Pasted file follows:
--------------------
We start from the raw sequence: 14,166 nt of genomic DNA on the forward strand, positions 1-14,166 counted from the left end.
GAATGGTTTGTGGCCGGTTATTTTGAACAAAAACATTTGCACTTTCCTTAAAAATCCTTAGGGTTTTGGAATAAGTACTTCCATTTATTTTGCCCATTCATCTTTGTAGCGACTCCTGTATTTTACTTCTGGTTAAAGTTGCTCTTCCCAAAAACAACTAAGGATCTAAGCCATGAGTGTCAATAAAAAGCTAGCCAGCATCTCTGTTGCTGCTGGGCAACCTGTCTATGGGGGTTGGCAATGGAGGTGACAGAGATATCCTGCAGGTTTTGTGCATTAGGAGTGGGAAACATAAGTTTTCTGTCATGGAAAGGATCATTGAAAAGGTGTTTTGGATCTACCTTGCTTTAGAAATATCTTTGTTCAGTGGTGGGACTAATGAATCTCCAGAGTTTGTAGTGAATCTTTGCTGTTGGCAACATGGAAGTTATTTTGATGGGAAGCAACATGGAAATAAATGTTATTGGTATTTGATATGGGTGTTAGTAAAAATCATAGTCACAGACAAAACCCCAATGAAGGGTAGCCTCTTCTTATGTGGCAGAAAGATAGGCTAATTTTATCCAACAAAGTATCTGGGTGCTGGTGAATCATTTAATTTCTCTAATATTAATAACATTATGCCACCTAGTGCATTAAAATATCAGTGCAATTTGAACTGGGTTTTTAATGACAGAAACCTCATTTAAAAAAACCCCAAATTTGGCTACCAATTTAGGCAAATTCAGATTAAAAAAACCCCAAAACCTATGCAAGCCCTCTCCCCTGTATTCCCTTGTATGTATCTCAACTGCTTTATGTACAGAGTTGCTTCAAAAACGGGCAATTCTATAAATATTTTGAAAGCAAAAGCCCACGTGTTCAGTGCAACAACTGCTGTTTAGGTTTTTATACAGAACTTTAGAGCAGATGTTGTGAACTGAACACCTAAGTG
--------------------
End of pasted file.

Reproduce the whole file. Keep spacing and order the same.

We start from the raw sequence: 14,166 nt of genomic DNA on the forward strand, positions 1-14,166 counted from the left end.
GAATGGTTTGTGGCCGGTTATTTTGAACAAAAACATTTGCACTTTCCTTAAAAATCCTTAGGGTTTTGGAATAAGTACTTCCATTTATTTTGCCCATTCATCTTTGTAGCGACTCCTGTATTTTACTTCTGGTTAAAGTTGCTCTTCCCAAAAACAACTAAGGATCTAAGCCATGAGTGTCAATAAAAAGCTAGCCAGCATCTCTGTTGCTGCTGGGCAACCTGTCTATGGGGGTTGGCAATGGAGGTGACAGAGATATCCTGCAGGTTTTGTGCATTAGGAGTGGGAAACATAAGTTTTCTGTCATGGAAAGGATCATTGAAAAGGTGTTTTGGATCTACCTTGCTTTAGAAATATCTTTGTTCAGTGGTGGGACTAATGAATCTCCAGAGTTTGTAGTGAATCTTTGCTGTTGGCAACATGGAAGTTATTTTGATGGGAAGCAACATGGAAATAAATGTTATTGGTATTTGATATGGGTGTTAGTAAAAATCATAGTCACAGACAAAACCCCAATGAAGGGTAGCCTCTTCTTATGTGGCAGAAAGATAGGCTAATTTTATCCAACAAAGTATCTGGGTGCTGGTGAATCATTTAATTTCTCTAATATTAATAACATTATGCCACCTAGTGCATTAAAATATCAGTGCAATTTGAACTGGGTTTTTAATGACAGAAACCTCATTTAAAAAAACCCCAAATTTGGCTACCAATTTAGGCAAATTCAGATTAAAAAAACCCCAAAACCTATGCAAGCCCTCTCCCCTGTATTCCCTTGTATGTATCTCAACTGCTTTATGTACAGAGTTGCTTCAAAAACGGGCAATTCTATAAATATTTTGAAAGCAAAAGCCCACGTGTTCAGTGCAACAACTGCTGTTTAGGTTTTTATACAGAACTTTAGAGCAGATGTTGTGAACTGAACACCTAAGTG